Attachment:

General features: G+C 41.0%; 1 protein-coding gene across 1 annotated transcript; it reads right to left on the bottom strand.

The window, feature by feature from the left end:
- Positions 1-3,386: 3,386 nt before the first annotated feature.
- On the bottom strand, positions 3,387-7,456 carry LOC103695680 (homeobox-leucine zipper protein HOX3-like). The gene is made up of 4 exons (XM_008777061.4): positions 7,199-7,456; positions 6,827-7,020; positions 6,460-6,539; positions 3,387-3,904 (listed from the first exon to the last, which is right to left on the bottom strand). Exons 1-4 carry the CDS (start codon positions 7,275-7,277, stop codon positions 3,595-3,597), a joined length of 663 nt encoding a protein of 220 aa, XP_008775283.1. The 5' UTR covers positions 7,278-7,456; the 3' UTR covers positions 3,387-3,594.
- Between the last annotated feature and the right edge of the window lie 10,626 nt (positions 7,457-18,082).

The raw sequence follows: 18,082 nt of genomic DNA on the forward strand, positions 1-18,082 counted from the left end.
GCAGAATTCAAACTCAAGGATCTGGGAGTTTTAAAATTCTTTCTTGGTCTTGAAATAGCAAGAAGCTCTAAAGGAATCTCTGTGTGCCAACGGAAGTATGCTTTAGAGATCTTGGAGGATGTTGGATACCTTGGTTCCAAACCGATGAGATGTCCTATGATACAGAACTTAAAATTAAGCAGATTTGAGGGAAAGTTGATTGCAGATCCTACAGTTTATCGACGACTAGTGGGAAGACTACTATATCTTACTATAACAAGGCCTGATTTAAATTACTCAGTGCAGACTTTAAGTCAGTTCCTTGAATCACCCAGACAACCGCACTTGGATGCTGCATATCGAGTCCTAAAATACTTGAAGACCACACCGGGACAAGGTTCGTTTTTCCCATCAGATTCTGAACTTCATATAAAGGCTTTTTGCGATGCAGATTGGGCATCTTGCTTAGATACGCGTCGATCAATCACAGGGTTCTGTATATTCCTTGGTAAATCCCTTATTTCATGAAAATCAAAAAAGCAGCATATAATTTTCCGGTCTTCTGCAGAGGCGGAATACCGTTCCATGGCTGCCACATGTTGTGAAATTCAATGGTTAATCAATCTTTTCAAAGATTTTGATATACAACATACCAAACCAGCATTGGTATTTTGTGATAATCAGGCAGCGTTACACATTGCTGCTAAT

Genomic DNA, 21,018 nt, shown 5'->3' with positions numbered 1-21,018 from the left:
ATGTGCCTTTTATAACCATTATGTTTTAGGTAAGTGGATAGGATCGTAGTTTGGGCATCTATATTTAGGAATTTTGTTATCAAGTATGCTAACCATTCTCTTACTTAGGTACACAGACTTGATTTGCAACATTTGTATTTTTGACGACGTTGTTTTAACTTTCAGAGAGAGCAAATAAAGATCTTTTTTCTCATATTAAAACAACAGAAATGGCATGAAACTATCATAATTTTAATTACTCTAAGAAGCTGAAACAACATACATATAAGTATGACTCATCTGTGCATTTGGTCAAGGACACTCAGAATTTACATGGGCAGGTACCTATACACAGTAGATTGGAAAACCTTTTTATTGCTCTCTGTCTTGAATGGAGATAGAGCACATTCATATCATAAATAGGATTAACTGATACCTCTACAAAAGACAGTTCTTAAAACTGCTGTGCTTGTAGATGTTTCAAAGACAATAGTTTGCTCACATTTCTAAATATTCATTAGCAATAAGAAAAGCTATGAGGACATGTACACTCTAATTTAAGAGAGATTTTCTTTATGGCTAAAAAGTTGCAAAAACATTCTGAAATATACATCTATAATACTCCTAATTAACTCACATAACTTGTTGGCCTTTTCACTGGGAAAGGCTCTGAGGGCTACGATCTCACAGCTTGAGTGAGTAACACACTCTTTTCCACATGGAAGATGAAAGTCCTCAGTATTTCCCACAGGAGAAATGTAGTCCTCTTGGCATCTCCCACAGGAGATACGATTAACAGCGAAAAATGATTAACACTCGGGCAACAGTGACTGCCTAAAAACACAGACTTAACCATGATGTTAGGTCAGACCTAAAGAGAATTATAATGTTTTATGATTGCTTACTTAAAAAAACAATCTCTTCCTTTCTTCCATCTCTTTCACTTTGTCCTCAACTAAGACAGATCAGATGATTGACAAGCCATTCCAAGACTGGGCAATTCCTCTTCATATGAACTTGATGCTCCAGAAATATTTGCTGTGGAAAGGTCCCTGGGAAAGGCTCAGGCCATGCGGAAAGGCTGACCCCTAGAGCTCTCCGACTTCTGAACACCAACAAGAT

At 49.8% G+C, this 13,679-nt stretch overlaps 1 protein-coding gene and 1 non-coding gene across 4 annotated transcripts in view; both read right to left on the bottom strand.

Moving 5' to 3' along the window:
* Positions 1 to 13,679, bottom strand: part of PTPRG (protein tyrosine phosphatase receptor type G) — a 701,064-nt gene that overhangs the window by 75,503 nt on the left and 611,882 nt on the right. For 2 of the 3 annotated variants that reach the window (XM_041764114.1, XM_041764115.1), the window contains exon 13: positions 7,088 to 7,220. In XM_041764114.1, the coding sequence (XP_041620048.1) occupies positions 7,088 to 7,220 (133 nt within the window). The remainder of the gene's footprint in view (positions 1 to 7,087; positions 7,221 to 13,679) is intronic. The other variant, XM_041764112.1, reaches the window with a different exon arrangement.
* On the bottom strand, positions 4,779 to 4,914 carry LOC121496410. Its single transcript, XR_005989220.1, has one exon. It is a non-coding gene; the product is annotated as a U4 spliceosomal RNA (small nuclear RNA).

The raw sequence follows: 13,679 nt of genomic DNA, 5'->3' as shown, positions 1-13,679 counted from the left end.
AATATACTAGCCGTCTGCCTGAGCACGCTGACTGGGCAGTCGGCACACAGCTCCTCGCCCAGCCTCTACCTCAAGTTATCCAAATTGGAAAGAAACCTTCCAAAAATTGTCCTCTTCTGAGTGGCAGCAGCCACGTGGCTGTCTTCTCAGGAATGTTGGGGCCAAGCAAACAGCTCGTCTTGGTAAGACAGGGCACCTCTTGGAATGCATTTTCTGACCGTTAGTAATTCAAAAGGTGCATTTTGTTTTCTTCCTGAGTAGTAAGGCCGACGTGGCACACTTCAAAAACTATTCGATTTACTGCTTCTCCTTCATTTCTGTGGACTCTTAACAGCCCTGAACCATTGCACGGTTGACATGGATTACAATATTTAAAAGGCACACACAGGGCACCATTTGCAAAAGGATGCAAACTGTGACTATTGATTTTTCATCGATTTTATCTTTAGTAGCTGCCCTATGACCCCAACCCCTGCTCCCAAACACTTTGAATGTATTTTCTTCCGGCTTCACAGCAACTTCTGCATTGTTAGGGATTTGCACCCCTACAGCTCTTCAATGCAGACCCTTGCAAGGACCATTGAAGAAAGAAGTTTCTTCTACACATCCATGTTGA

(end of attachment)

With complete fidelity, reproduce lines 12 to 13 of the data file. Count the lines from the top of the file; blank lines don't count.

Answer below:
* Positions 1 to 13,679, bottom strand: part of PTPRG (protein tyrosine phosphatase receptor type G) — a 701,064-nt gene that overhangs the window by 75,503 nt on the left and 611,882 nt on the right. For 2 of the 3 annotated variants that reach the window (XM_041764114.1, XM_041764115.1), the window contains exon 13: positions 7,088 to 7,220. In XM_041764114.1, the coding sequence (XP_041620048.1) occupies positions 7,088 to 7,220 (133 nt within the window). The remainder of the gene's footprint in view (positions 1 to 7,087; positions 7,221 to 13,679) is intronic. The other variant, XM_041764112.1, reaches the window with a different exon arrangement.
* On the bottom strand, positions 4,779 to 4,914 carry LOC121496410. Its single transcript, XR_005989220.1, has one exon. It is a non-coding gene; the product is annotated as a U4 spliceosomal RNA (small nuclear RNA).